"I want to show respect and honor for all the people who have held the position before me by being the best possible captain I can be. Guys like Bernie Sarra and D.J. Palmore have taught me the process and I want to follow in their footsteps."
Gargiulo is a product of Colts Neck High and resident of Freehold, New Jersey, who was also named first team All-State as a senior. The 6-foot-2, 239-pound bruiser did not see any varsity action as a plebe and appeared in just three games as a sophomore before emerging as a junior and rushing for 423 yards on 76 carries.
When the aforementioned High got injured, Gargiulo stepped up and made three starts in a five-game stretch with the highlight coming when he rushed for 145 yards against SMU. He also had a big game against Notre Dame, running for 87 yards and catching a pass for 21 yards on third down to keep alive a drive.
However, Gargiulo is far from the most accomplished offensive player within the senior class and was honored to be selected over the likes of 2017 starting quarterback Zach Abey and offensive tackle Andrew Wood, who will be a third-year starter.
"It really means a lot to me because it's a player-based selection and the coaches have no say in it. Knowing that your peers think that much of you is a huge honor," Gargiulo said. "I might not be the best player, but my teammates still looked at me as someone who could take on this role and lead the team."
Gargiulo, whose summer training assignment involved spending time in the field with Marines out of Camp Lejeune in Jacksonville, North Carolina, does not feel the captain status puts him above any other senior.
"I don't consider me and Sean the only captains. I tell all the other seniors that I grew up with in this program that they are captains to me. It's not just me and Sean, it's every single one of the seniors," he said. "We need to lead as a group and set the example for the rest of the team. There is definitely a burden of knowing that everyone is watching me closely now. There is some pressure, but it's a good pressure and I'm ready to take it on."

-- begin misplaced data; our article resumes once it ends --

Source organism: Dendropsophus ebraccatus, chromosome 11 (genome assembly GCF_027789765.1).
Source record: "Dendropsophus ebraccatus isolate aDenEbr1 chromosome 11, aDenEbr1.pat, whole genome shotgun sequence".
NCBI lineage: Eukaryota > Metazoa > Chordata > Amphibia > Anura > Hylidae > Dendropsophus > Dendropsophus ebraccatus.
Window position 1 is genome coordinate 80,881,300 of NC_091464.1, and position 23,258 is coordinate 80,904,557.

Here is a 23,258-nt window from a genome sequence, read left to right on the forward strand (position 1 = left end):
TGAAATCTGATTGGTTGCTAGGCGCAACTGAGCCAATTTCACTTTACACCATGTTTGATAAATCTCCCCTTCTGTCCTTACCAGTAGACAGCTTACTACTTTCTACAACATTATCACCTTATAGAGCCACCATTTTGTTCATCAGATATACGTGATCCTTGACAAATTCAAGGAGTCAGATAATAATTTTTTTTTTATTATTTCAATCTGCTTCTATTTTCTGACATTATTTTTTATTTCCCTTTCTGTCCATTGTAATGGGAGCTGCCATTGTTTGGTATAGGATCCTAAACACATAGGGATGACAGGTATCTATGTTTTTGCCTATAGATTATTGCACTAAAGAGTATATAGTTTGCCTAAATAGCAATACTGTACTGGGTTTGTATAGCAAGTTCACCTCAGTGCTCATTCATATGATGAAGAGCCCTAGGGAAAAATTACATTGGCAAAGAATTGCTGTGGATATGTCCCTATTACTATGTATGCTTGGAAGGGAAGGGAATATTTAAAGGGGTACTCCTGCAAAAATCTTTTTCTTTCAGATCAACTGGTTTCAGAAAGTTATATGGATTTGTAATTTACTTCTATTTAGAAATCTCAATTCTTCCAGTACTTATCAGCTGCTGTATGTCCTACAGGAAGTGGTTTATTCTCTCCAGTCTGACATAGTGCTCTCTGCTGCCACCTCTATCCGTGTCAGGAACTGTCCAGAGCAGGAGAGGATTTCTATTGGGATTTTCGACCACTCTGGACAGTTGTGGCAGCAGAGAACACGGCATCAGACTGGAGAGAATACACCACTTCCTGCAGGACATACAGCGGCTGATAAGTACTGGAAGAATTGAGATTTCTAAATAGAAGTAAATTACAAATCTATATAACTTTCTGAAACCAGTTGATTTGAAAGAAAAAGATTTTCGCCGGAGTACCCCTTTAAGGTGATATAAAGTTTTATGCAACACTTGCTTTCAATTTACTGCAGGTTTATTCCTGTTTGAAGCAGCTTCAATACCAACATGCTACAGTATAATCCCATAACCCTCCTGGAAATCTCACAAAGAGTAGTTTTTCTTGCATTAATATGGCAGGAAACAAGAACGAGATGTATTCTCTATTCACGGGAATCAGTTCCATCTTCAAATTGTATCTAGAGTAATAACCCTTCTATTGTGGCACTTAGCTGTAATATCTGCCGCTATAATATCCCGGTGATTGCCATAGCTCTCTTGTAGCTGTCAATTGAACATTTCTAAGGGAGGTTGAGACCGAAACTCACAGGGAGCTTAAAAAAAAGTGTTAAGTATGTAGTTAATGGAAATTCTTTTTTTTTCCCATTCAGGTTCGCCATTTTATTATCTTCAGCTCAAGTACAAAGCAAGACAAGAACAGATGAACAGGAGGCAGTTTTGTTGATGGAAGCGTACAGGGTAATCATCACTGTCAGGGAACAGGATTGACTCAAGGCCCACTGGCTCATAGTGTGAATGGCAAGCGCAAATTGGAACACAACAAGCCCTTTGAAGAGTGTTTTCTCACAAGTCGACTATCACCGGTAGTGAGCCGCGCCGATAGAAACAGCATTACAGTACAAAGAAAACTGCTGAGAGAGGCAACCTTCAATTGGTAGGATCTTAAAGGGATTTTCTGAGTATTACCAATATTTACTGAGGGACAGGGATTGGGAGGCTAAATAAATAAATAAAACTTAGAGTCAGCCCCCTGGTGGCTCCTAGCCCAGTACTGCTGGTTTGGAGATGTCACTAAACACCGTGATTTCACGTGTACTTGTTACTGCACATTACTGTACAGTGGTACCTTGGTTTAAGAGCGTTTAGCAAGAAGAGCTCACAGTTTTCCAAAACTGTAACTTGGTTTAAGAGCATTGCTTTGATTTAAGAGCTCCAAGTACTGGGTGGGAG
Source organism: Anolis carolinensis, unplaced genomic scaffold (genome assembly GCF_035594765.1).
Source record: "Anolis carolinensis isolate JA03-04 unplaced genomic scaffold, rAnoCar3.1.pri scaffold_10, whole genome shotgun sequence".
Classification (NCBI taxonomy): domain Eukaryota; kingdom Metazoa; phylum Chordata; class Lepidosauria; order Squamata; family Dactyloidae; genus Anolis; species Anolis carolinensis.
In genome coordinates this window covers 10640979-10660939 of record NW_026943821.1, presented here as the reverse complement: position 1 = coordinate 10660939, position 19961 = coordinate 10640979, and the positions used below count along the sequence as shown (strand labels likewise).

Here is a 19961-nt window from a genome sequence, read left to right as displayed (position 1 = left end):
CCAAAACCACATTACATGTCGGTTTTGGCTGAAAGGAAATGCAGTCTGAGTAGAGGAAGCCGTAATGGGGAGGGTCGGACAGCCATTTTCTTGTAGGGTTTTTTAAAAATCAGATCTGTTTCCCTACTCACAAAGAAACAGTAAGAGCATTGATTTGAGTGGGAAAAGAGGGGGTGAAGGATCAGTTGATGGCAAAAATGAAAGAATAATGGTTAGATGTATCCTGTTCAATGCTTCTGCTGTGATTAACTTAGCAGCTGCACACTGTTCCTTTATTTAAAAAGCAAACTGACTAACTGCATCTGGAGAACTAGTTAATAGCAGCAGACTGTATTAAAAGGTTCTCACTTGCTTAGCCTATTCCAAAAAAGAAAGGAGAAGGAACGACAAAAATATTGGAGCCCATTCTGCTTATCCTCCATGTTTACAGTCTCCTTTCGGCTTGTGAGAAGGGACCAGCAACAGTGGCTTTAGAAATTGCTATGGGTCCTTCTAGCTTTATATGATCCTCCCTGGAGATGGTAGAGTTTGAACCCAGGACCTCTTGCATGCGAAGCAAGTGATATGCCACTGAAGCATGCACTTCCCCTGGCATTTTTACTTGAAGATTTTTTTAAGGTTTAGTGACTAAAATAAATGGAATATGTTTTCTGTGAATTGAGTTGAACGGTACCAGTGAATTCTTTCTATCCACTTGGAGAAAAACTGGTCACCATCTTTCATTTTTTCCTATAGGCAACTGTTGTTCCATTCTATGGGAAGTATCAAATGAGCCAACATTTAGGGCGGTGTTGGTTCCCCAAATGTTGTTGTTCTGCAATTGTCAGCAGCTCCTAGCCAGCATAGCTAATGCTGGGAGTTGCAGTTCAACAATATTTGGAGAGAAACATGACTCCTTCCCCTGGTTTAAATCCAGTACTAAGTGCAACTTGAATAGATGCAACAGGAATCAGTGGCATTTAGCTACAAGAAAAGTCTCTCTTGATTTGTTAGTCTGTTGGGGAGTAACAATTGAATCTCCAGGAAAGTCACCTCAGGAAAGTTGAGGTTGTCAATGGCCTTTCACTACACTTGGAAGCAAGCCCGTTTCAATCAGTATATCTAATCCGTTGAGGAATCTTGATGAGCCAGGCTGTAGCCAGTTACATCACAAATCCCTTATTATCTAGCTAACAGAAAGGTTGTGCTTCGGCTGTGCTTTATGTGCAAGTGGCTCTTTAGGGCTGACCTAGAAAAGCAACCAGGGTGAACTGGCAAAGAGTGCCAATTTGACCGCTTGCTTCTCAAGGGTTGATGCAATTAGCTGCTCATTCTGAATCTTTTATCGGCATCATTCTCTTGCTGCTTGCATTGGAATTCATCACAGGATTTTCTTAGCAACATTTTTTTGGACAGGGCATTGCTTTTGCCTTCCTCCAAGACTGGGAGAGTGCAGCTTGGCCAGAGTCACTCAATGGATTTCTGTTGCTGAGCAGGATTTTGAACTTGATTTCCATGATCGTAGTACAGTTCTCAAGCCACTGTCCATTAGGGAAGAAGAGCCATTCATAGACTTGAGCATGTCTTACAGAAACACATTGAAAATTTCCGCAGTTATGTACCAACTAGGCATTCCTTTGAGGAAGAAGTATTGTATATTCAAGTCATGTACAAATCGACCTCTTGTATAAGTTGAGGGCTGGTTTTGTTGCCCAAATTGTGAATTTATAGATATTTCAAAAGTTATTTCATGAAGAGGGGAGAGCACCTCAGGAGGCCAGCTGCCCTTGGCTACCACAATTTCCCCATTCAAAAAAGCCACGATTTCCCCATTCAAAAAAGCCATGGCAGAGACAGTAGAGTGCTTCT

Head coach Ken Niumatalolo believes Gargiulo and Williams have the abilities and personalities to be outstanding captains. Niumatalolo likes the premise behind "For the Culture" as a season motto.
"I have been very pleased with the leadership of Anthony Gargiulo, Sean Williams and the other seniors. They have been very humble and hard-working," Niumatalolo said. "I love what Anthony and Sean are talking about. They've talked a lot about finishing, they've talked about being disciplined, being on time -- just doing what you're supposed to do."
Niumatalolo was speaking during the American Athletic Conference Football Media Day, having just returned from a nearly month-long vacation to his home state of Hawaii. However, the 11th-year head coach saw enough during the months of May and June to feel good about the commitment players put into offseason strength and conditioning.
"I'm really excited about what I've seen so far. I was gone in July, but throughout June just watching us work out I liked our mentality," he said. "I think some of the close losses we suffered last year kind of lingered and propelled us into the offseason. I like what I see from our team so far and I'm excited about where we are at this point." ___